Friday, February 01, 2008

Half-free Society

Sai's Comment:

A great letter from a Yacata lady now living in Australia. Good on you Rosalind for the great letter.

Where is the logic of what Isireli Tawake (FT 28/1) had to say?

We all know that the events of 2006 were the result of this transition that Mr Tawake speaks about.

To many of us, it is a transition from what was a "truly free society" to a "half pie truly free society" where everyone has to please the regime and military because we are afraid of the guns they possess.

It doesn't make sense to me. If it is not broken don't fix it. As for my adopted country, democracy and the rule of law has always been in existence.

Let me also remind Mr Tawake that wisdom is for all and we are not living in the dark ages.

What is wrong with the legal process that was in existence before the events of 2006? Didn't the reforming process take place before and after the 1987 Rabuka Coup?

We were made to believe that the Rabuka Coup was about the defence of a system of traditional authority that was believed to define the taukei (indigenous). The regime's and people like Mr Tawake's perspective of democracy can be achieved when they voice their policies before next year's election.

It is a fair, democratic, legal and civil way of doing things in the 21st century. For a developing country with a habit of staging coups this process would be setting good examples for its future leaders.

As someone living overseas looking in, we may see the political situation in Fiji in a different perspective. Sometimes people like Mr Tawake may be too close and naive to see it from a proper perspective as they may be caught up in the emotions thus colouring their judgement.

Through out the years I've come to realize even though I was born and educated in Levuka, Ovalau and my paternal grandmother is full Fijian, a taukei from the Tui Yacata mataqali (clan) on the small island of Yacata in the Cakaudrove Province, I am and was a vulagi, person of another race of people living in a multiracial society.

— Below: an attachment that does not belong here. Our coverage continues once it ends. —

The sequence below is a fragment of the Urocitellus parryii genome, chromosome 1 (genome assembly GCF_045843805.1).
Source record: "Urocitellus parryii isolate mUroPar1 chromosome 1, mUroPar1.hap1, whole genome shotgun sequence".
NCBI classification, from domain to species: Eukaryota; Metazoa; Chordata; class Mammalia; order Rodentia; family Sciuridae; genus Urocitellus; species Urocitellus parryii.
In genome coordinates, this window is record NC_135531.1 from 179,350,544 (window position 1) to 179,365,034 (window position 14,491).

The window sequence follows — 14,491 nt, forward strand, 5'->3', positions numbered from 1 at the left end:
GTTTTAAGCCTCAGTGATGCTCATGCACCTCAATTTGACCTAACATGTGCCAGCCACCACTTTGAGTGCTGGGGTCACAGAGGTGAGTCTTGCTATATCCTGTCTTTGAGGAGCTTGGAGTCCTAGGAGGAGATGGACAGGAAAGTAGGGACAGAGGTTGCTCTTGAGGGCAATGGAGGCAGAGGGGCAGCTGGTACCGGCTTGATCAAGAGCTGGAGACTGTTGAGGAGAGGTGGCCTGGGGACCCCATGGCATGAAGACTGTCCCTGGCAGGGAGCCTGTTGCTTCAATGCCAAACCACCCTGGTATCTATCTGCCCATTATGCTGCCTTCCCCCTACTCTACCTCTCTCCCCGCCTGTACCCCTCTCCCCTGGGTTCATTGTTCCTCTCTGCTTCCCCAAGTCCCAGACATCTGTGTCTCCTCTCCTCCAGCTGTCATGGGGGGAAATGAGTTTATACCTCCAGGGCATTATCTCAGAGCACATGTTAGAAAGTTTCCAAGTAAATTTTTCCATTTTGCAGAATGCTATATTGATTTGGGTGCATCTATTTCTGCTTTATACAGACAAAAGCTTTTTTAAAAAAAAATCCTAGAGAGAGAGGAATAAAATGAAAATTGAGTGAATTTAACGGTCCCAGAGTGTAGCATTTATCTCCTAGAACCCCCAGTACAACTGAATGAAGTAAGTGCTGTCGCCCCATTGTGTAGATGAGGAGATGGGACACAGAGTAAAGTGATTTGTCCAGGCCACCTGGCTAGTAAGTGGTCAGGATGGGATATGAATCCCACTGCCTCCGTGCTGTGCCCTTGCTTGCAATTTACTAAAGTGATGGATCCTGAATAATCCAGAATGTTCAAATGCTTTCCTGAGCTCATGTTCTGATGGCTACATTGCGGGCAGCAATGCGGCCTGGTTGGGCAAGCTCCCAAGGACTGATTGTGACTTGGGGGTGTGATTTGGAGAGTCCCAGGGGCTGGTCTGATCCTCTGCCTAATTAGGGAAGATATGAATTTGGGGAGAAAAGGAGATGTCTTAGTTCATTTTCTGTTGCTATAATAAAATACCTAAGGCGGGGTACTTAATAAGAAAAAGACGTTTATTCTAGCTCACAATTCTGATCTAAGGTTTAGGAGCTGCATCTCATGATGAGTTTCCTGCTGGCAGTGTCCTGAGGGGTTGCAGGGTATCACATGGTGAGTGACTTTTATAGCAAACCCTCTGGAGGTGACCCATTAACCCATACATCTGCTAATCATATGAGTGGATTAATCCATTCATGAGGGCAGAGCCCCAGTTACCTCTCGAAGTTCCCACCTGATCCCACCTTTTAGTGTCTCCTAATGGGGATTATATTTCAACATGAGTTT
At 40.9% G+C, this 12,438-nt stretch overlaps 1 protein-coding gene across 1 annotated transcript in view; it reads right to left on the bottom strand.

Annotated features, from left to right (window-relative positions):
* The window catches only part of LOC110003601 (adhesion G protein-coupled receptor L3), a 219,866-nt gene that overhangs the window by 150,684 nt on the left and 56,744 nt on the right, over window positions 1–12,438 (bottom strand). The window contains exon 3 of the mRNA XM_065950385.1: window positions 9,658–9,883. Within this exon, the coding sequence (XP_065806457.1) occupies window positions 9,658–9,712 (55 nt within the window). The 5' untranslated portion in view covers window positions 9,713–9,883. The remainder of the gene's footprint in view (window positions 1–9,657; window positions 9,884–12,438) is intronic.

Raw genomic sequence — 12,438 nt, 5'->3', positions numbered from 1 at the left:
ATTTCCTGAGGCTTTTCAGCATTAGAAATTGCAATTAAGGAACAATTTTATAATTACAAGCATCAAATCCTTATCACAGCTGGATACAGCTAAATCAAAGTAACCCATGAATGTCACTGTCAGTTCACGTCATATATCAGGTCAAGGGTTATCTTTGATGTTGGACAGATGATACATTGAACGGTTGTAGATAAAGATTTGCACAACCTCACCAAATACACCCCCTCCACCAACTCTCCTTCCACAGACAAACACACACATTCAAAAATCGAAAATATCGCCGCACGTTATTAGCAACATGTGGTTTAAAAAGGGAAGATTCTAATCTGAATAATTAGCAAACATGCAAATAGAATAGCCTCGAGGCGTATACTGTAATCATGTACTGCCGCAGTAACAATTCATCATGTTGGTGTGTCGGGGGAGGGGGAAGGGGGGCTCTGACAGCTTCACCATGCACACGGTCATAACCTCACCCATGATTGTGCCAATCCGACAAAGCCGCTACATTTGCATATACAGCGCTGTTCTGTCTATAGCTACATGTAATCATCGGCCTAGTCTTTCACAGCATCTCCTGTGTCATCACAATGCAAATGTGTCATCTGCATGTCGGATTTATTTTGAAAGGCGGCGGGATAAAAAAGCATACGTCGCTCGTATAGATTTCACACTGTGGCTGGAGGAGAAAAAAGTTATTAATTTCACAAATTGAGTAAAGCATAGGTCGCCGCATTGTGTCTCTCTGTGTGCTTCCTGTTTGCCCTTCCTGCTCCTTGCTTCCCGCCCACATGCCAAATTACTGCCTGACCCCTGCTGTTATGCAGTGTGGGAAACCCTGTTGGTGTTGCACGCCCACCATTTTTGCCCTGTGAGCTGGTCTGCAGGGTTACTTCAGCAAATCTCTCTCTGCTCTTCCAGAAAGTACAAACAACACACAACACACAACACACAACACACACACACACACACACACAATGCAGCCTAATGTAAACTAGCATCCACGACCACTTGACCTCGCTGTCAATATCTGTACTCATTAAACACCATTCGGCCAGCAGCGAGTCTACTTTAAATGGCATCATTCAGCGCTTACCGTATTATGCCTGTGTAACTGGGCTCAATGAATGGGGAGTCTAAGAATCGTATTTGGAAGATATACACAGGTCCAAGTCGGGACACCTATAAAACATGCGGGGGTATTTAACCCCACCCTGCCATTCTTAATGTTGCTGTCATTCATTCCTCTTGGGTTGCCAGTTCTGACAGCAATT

I could never be a taukei or claim to be one. I believe through my up bringing, all respect should be given to the taukei for it is their qele (land). They arrived before any other race.

My connection, principles and yearning for justice in a beloved Fiji gives me the incentive to have my say. Also since arriving here I've continued to give my support to the people of Fiji. I've raised funds for many projects, including Yacata village projects, I've supported my immediate family and extended Yacata family, have returned to live for 10 years at different times and have served my chiefs. I am sure I speak for many!

Surely, for all the above reasons the likes of Mr Tawake would at least grant us to always call this multiracial paradise our home.

It is a pity that people like the Rabukas, Tawakes and Bainimaramas, all so-called educated taukei, and politics have somehow reared their ugly heads and have ruined it for me.

Rosalind Pratt

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